FAQs About Metastatic Breast Cancer

In 2020, more than 168,000 women in the United States were living with metastatic breast cancer. Men also can develop this advanced cancer, but their numbers are much smaller. If you or someone you know has been diagnosed with metastatic breast cancer, you may have questions about the illness and what to expect.1,2

What are metastatic tumors, and where are they found?

A metastatic tumor has broken away from the original tumor and moved to a different part of the body. For instance, breast cancer can spread to the brain. But it will still be called breast cancer because it is made up of breast cells rather than brain cells.1

Metastatic tumors are often found in the lungs, brain, and liver. But they also can settle in the bones (bone metastases). Breast and prostate cancer account for most bone metastases.1,3

What are the symptoms of metastatic breast cancer?

Depending on which part of your body the cancer moves to, you might experience a wide range of symptoms. They may include:4

  • Nausea and vomiting
  • Trouble controlling your bladder
  • Body numbness or weakness
  • Persistent cough
  • Stomach bloating, pain, or tenderness
  • Yellowed skin or whites of the eyes (jaundice)
  • Lingering back, bone, or joint pain
  • Vision problems
  • Seizures
  • Pain in your chest
  • Confusion
  • Appetite loss
  • Headache

How many people are diagnosed with metastatic breast cancer?

Breast cancer is the most commonly diagnosed cancer. In 2020 alone, more than 2.2 million women around the world were diagnosed with breast cancer. About 6 percent of those women were diagnosed with metastatic breast cancer.5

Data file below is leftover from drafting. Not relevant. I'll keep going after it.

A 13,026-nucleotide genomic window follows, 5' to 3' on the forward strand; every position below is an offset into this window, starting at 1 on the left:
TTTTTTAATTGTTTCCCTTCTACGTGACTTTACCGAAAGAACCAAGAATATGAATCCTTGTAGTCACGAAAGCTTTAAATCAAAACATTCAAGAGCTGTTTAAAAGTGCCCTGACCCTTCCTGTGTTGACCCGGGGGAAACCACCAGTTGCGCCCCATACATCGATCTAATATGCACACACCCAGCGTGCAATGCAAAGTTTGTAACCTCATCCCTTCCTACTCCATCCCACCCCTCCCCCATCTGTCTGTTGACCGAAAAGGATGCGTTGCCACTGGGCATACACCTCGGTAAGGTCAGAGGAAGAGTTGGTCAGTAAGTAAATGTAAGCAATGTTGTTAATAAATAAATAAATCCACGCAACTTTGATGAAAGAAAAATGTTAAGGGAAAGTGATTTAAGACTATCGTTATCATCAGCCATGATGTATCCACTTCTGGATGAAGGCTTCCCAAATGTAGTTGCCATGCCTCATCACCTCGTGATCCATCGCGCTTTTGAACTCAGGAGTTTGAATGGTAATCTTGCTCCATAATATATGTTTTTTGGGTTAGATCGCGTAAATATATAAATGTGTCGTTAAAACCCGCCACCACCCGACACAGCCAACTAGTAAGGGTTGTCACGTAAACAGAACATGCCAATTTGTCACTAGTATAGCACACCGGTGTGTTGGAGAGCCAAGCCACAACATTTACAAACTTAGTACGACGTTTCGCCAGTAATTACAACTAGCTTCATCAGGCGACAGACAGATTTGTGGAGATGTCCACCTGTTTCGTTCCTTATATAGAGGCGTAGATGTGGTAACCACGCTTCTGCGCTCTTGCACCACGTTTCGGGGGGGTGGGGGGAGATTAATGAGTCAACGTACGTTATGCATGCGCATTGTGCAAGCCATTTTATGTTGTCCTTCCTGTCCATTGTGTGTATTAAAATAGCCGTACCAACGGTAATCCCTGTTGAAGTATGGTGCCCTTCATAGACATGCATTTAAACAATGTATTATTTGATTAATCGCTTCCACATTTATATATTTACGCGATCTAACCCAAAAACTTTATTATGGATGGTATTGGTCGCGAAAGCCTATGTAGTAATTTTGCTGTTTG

Researchers are working to learn more about how many people with early-stage breast cancer will later progress to metastatic cancer.5

Can men get metastatic breast cancer?

There is a misconception that men cannot get breast cancer since it is most prevalent in women. Men can get breast cancer, but it is a small fraction of overall cases. In the United States, less than 1 percent of people with breast cancer are men.2

Are people living longer with metastatic breast cancer?

Studies have found that the length of time women survive past a metastatic breast cancer diagnosis has greatly improved. This is likely due to advances in medical care.6

The current 5-year survival rate for metastatic breast cancer is 29 percent for women and 22 percent for men. Up to 3 percent of women with metastatic breast cancer live longer than 15 years.5,6

Can metastatic breast cancer come back after treatment?

Cancer can strike again after you finish treatment. This usually happens because the medicine or surgery did not destroy all of the cancer cells. The cells can grow again months or years after treatment. Metastatic breast cancer happens when these cancerous cells move to a different location and form a new tumor.7

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